Polish Independence Day in Katowice

11 Nov 2019
While other parts of the world celebrate 11 November as Remembrance Day, Armistice Day and Veterans Day, for Poles the end of the Great War is perhaps even more significant as it saw Poland finally regaining its independence, having been partitioned by Austria, Germany and Russia for the previous 123 years. After the defeat of various occupying forces Poles began to regain control over their country for the first time in more than a century, with famed military hero Józef Piłsudski appointed as Commander-in-Chief on 11 November, 1918. Piłsudski went on to form a new centralised government and went on to command Polish forces in the 1920 Battle of Warsaw, a key turning point in the rebirth of the country. Sadly enough, National Independence Day (Narodowe Święto Niepodległości) was constituted in 1937 and only celebrated twice before World War II.
Józef Piłsudski

In PRL (Polish People's Republic) times, the date was moved to 22 July to honour the day the PKWN Manifesto (a document that basically asserted communist authority over Poland) was issued in 1944. In 1989 after communism fell, the holiday was restored to its original 11 November date. To mark the occasion every year in front of the Tomb of the Unknown Soldier on Pl. Piłsudskiego in Warsaw there’s the official Changing of the Guard with all the big wigs, president, prime minister and top brass in attendance. Outside of the capital, cities all over the country hold their own parades as well.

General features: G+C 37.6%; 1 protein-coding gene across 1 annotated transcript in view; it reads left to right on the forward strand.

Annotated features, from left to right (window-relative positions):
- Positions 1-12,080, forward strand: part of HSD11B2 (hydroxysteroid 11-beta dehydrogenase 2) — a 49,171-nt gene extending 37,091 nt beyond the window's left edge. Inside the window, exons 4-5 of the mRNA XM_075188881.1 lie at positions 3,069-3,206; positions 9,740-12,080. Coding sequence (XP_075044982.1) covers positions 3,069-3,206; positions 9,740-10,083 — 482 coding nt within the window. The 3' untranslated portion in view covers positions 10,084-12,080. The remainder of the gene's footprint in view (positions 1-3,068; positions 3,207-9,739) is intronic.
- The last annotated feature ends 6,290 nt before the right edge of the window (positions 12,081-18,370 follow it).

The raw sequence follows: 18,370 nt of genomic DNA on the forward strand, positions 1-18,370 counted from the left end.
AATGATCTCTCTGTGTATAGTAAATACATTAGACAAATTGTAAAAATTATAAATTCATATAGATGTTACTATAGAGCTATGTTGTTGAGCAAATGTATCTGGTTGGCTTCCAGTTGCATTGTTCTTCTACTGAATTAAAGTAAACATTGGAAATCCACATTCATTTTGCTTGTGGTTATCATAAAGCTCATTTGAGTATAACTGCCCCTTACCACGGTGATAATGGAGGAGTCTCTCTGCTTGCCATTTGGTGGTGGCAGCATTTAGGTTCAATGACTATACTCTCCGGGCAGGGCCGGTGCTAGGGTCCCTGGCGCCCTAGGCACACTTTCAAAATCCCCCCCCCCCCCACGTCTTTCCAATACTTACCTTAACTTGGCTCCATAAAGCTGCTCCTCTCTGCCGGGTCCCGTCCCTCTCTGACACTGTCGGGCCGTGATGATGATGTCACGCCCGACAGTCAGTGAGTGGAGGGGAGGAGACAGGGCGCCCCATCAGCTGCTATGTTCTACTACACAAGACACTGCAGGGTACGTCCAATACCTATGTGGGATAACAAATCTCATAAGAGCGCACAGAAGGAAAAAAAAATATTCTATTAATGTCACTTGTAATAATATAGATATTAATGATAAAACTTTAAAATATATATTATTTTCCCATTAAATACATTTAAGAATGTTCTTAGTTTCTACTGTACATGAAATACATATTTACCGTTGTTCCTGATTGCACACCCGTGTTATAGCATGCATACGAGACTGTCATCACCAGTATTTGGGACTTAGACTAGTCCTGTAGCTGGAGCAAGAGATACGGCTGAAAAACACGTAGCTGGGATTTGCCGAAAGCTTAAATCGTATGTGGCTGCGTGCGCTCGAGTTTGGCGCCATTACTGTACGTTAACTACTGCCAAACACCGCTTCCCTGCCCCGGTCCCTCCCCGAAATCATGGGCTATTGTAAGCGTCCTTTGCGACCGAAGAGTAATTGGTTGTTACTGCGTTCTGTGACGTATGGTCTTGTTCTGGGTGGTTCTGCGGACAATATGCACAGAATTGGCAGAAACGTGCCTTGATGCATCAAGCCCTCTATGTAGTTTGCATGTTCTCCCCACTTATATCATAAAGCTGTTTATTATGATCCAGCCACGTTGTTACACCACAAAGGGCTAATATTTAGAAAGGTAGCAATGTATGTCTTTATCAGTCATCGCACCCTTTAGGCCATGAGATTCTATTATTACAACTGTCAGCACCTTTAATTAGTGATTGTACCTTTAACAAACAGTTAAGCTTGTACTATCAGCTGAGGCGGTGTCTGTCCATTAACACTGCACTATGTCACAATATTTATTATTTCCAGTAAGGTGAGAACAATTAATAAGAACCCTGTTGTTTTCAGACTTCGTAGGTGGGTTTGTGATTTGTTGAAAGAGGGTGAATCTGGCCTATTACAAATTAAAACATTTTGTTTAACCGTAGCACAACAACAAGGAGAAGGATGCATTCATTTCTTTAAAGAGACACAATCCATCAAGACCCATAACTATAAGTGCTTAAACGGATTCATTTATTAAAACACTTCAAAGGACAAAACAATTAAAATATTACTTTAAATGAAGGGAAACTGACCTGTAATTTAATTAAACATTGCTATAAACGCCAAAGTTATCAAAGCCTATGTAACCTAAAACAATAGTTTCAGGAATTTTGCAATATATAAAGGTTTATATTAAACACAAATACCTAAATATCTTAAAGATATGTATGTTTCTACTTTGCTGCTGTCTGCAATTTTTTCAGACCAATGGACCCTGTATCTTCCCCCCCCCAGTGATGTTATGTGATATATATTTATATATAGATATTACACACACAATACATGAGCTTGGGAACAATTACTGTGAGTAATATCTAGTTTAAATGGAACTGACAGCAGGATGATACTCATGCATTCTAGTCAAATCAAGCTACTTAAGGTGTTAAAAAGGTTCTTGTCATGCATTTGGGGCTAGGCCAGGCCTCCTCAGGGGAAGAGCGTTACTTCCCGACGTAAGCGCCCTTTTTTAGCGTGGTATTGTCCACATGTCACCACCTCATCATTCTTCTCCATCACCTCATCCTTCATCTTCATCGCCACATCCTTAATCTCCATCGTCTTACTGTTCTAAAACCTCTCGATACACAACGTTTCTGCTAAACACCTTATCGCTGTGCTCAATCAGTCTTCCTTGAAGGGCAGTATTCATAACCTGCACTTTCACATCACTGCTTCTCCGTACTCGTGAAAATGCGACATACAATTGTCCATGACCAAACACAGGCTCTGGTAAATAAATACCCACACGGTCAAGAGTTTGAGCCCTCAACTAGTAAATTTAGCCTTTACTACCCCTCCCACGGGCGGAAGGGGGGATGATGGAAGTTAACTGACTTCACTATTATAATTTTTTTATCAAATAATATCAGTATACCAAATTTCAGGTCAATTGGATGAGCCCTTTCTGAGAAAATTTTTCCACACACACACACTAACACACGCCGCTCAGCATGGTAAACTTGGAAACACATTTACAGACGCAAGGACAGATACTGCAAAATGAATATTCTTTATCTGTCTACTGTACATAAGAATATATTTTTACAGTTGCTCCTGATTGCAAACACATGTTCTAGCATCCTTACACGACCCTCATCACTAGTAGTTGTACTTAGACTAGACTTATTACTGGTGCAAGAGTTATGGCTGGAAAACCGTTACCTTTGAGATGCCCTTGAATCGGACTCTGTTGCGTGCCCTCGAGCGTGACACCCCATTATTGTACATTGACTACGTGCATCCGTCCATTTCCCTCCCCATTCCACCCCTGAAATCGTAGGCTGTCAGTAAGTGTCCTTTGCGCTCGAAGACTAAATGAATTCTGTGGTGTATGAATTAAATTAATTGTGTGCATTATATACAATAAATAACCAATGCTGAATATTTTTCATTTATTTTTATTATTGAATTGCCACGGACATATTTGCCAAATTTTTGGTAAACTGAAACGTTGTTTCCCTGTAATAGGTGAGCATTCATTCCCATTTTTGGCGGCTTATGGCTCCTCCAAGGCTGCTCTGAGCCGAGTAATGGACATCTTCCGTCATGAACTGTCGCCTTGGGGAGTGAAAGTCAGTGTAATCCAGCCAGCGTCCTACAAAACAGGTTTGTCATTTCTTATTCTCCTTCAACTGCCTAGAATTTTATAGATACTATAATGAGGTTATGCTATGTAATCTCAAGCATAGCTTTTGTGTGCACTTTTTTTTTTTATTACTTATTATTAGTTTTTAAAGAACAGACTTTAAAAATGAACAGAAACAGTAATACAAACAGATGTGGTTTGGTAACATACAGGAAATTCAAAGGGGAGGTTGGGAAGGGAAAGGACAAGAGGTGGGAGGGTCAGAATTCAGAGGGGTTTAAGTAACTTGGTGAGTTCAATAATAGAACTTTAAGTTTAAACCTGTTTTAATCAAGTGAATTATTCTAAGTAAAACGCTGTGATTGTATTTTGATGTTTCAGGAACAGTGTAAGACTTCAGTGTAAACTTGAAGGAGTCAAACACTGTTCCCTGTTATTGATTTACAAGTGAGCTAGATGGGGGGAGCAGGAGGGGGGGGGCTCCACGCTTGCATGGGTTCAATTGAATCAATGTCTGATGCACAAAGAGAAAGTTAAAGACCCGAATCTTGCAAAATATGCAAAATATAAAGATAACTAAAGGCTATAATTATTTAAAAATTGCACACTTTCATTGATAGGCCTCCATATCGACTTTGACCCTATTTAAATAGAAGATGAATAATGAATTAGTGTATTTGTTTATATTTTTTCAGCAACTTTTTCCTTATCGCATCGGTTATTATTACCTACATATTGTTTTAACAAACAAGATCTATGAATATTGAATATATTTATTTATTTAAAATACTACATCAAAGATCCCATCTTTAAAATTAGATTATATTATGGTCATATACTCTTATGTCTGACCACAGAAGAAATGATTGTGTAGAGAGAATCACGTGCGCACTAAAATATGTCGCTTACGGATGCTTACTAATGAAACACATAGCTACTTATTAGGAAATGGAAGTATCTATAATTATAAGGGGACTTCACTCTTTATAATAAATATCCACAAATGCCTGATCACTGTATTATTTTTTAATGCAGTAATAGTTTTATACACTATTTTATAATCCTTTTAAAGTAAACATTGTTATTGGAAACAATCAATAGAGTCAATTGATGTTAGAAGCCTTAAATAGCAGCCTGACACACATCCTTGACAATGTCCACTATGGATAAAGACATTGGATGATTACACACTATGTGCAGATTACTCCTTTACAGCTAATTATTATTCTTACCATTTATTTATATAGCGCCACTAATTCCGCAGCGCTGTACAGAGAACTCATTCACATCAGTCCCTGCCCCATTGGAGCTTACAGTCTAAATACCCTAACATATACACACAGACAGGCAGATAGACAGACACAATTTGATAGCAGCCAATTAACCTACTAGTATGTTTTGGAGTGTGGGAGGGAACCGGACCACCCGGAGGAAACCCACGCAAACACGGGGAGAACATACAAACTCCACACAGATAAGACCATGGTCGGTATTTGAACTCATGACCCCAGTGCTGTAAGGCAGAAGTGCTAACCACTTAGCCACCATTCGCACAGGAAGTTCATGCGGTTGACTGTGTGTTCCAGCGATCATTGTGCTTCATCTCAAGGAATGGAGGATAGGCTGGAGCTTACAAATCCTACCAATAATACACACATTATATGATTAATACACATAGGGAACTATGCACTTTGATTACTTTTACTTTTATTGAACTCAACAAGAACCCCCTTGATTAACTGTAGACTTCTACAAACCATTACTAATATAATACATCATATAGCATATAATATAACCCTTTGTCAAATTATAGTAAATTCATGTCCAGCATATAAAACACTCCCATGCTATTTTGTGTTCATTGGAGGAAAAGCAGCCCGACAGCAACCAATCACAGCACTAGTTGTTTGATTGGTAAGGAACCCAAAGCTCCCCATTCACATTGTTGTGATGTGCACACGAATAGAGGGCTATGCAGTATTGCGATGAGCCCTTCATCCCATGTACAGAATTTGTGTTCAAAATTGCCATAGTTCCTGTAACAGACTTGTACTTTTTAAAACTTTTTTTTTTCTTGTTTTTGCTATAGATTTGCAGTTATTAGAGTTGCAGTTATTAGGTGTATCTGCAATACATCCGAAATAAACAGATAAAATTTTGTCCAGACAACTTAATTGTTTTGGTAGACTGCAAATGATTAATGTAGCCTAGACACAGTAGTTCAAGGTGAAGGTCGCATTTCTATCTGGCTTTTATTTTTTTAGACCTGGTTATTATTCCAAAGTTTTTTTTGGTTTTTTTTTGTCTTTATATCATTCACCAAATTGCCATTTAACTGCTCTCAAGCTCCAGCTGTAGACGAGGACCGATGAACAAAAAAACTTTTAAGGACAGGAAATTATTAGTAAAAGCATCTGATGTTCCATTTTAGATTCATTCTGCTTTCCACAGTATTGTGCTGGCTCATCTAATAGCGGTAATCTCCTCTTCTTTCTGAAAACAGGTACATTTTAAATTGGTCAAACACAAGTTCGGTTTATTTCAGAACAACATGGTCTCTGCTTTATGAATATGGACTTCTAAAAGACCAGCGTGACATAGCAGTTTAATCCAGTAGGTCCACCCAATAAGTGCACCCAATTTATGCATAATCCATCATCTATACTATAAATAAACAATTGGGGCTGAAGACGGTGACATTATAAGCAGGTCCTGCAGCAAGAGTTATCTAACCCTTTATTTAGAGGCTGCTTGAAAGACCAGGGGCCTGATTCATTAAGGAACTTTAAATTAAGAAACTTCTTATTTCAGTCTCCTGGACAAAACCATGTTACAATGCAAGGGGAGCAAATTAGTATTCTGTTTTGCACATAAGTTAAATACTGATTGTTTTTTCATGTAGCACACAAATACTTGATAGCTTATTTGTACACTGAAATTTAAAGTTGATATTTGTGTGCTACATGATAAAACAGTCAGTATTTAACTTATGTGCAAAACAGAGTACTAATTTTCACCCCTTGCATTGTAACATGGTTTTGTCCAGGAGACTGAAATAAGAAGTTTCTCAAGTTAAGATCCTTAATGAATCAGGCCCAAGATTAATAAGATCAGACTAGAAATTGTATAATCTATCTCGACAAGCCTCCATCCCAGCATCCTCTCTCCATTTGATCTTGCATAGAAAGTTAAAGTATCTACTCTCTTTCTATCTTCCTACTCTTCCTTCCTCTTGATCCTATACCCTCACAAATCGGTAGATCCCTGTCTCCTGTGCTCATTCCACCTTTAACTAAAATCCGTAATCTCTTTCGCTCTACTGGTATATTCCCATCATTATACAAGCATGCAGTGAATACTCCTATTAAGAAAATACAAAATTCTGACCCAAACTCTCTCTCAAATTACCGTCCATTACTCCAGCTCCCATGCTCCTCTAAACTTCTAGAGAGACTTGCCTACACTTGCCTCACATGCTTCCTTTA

Historical Reenactment groups march through Katowice on Independence Day. Photo: WSZW.
If you're in Poland on this day you'll find that though a national bank holiday, most restaurants and bars will still be open; museums and shops on the other hand will be closed. Marking the occasion in Katowice each year is a wreath laying ceremony at the monument to Wojciech Korfanty in front of the Silesian Parliament. An orchestra and choir will perform in front of the Christ the King Cathedral (10:00) which is then followed by a holy mass (10:30). A solemn ceremony (12:00) then takes place at the monument to Józef Piłsudki but also includes a military parade. It's all topped off with a display of military equipment (13:30), back where it all started, in Plac Sejmu Śląskiego.

Things get a bit more lively in Chorzów too, as a patriotic picnic is also organised at Plac Europejski in front of the Silesian Stadium, where military equipment will also be displayed for everyone to peruse (11:00-17:00).


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